The current small and cramped Dubai Zoo will be closing down near the end of the year and the animals will be moved to the new, much larger grounds out of town on the road to Sharjah. Press reports indicated that the new zoo and safari park would hold over 1,000 animals, but the new director said the actual number would be closer to 3,000. Many additional animals will have to be legally sourced from zoos and animal dealers. Elephants are also planned, but PEGAS received conflicting information about whether they would be from Asia or Africa.

Dubai safari park

A sign for the new safari park in the Dubai Zoo.

There are currently 7 great apes in the Dubai Zoo, all held in old cages with concrete substrate and few enrichment amenities. Two gorillas said by the zoo to be of the eastern lowland subspecies (Gorilla beringei graueri) arrived as undocumented infants, which the veterinarian said were the result of illegal trade confiscations. The CITES Trade Database contains no reports of any kind involving any gorilla subspecies for the UAE. The International Studbook for the Western Lowland Gorilla (Gorilla g. gorilla) confirms that the two in Dubai were captured in the wild from an unknown source. The male, Digit, was thought to have been born in 1994 and arrived in the zoo in October 1996. The female Diana was born about 1999 and arrived in January 2000.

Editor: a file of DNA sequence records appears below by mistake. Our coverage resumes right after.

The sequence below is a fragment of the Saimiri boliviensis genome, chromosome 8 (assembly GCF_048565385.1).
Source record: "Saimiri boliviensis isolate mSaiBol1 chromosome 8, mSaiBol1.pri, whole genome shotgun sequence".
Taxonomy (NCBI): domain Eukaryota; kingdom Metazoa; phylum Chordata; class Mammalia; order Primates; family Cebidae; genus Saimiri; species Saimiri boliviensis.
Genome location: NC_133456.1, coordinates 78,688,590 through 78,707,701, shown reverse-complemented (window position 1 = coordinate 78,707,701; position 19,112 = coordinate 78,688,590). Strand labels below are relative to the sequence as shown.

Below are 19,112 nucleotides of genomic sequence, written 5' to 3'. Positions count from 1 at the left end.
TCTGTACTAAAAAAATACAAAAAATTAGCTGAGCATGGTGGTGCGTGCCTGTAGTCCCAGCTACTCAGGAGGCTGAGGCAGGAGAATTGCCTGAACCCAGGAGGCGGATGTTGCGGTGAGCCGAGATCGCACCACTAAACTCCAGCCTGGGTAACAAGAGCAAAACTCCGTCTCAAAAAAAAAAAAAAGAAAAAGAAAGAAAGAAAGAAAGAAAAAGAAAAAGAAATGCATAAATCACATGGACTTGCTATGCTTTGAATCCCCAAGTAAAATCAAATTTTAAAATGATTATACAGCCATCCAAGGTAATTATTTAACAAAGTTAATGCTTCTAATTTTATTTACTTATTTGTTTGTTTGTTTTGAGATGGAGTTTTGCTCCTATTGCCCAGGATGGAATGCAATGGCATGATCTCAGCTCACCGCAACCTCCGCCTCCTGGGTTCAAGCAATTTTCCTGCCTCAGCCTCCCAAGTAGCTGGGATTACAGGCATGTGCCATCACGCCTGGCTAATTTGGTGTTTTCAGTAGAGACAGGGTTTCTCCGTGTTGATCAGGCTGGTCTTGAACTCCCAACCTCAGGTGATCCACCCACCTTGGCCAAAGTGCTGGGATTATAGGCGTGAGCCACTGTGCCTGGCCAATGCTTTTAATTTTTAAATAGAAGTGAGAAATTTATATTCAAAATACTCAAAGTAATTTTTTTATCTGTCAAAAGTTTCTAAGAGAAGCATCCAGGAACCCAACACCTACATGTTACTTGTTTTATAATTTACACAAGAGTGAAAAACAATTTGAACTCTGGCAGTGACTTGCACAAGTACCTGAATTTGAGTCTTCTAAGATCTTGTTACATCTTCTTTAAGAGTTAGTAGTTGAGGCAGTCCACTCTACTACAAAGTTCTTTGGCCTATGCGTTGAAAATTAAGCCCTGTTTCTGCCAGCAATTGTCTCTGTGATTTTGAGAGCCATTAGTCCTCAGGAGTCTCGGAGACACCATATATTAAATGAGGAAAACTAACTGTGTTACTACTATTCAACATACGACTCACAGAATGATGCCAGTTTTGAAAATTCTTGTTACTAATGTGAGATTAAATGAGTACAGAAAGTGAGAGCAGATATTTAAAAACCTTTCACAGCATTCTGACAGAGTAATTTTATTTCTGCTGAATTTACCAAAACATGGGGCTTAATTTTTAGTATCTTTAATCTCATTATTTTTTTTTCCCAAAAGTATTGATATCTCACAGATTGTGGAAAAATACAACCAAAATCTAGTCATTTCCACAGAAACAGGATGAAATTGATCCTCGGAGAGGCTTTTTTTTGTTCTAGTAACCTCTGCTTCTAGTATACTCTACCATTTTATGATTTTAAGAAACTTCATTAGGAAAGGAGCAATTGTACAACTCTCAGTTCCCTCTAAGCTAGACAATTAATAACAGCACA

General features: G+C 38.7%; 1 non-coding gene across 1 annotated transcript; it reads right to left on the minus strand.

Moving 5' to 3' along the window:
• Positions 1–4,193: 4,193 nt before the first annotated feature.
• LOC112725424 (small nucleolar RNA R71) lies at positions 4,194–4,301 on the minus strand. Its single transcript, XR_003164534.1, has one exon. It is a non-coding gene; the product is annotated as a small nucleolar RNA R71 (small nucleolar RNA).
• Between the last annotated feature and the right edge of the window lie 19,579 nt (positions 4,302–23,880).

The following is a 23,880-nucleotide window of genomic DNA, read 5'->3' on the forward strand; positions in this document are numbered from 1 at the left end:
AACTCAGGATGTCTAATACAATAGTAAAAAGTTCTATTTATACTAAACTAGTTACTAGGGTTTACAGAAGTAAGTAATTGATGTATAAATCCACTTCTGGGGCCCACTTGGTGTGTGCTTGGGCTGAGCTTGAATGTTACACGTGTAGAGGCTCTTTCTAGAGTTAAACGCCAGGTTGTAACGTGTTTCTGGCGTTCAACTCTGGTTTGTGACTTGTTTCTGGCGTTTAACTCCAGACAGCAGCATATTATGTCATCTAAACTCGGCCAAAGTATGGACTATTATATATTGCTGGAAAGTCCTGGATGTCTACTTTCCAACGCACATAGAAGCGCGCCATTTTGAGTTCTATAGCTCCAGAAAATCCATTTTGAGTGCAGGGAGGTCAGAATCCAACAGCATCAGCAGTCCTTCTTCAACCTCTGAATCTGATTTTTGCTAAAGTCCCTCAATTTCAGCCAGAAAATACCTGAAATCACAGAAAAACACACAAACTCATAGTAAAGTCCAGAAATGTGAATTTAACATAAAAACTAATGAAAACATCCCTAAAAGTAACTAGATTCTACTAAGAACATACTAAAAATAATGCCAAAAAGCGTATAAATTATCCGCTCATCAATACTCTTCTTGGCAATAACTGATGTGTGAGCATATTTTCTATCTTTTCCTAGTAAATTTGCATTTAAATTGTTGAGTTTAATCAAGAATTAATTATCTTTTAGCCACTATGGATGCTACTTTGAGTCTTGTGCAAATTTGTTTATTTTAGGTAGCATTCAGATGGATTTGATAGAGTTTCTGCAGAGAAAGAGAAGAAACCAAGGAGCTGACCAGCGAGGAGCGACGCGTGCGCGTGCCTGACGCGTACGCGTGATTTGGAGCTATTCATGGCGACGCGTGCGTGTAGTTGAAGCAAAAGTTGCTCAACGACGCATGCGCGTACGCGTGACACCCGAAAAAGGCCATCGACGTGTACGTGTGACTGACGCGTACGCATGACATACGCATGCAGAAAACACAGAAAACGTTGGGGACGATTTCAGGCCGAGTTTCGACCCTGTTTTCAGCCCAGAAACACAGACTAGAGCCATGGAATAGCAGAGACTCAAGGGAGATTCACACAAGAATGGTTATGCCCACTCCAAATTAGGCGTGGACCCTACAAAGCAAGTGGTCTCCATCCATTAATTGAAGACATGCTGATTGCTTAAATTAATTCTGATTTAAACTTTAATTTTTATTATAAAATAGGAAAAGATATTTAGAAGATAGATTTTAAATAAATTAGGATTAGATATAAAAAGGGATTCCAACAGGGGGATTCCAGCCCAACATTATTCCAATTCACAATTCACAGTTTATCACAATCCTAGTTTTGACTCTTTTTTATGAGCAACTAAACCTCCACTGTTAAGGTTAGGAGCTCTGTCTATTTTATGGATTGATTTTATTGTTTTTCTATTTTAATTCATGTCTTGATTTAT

Diana is in a particularly bad state and shows signs of severe depression, including grooming herself to the extent that she has pulled out quite a bit of hair on her arms. According to the new director, she has tried to interact with the male, but is rebuffed. The director thinks it’s because the male was captured so young he has not learned how to behave towards females.

Digit the male does not seem too badly off, but Diana shows signs of deep depression.

Diana shows signs of deep depression.

5gorilla

The male does not look so badly off.

PEGAS and a local NGO have made a plea to free the gorillas and relocate them to a sanctuary. Debby Cox of the Jane Goodall Institute (JGI) is assisting in assessing whether this would be possible. The director said that he wishes to have replacement gorillas in place before the Dubai municipality, which owns the zoo, would allow relocation of Digit and Diana. The new zoo plans call for a one-acre (0.40 ha) gorilla enclosure, which could house several gorillas comfortably.